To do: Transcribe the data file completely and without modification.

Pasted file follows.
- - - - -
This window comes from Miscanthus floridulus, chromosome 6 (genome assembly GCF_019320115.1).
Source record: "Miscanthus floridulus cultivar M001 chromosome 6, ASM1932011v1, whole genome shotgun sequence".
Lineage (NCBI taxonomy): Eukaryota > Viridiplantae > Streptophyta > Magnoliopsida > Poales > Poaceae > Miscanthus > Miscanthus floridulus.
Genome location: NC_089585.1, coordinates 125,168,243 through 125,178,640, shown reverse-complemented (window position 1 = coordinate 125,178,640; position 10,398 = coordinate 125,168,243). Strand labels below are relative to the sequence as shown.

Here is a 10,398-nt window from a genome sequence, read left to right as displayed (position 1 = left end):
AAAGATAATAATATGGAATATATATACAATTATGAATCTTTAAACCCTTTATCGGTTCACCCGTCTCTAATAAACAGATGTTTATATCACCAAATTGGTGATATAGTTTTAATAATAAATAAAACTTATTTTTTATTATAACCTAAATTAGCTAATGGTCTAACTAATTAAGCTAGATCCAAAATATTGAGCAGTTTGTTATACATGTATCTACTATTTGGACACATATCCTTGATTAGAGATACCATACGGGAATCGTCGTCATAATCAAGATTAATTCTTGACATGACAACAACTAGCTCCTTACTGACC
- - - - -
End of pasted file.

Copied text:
This window comes from Miscanthus floridulus, chromosome 6 (genome assembly GCF_019320115.1).
Source record: "Miscanthus floridulus cultivar M001 chromosome 6, ASM1932011v1, whole genome shotgun sequence".
Lineage (NCBI taxonomy): Eukaryota > Viridiplantae > Streptophyta > Magnoliopsida > Poales > Poaceae > Miscanthus > Miscanthus floridulus.
Genome location: NC_089585.1, coordinates 125,168,243 through 125,178,640, shown reverse-complemented (window position 1 = coordinate 125,178,640; position 10,398 = coordinate 125,168,243). Strand labels below are relative to the sequence as shown.

Here is a 10,398-nt window from a genome sequence, read left to right as displayed (position 1 = left end):
AAAGATAATAATATGGAATATATATACAATTATGAATCTTTAAACCCTTTATCGGTTCACCCGTCTCTAATAAACAGATGTTTATATCACCAAATTGGTGATATAGTTTTAATAATAAATAAAACTTATTTTTTATTATAACCTAAATTAGCTAATGGTCTAACTAATTAAGCTAGATCCAAAATATTGAGCAGTTTGTTATACATGTATCTACTATTTGGACACATATCCTTGATTAGAGATACCATACGGGAATCGTCGTCATAATCAAGATTAATTCTTGACATGACAACAACTAGCTCCTTACTGACC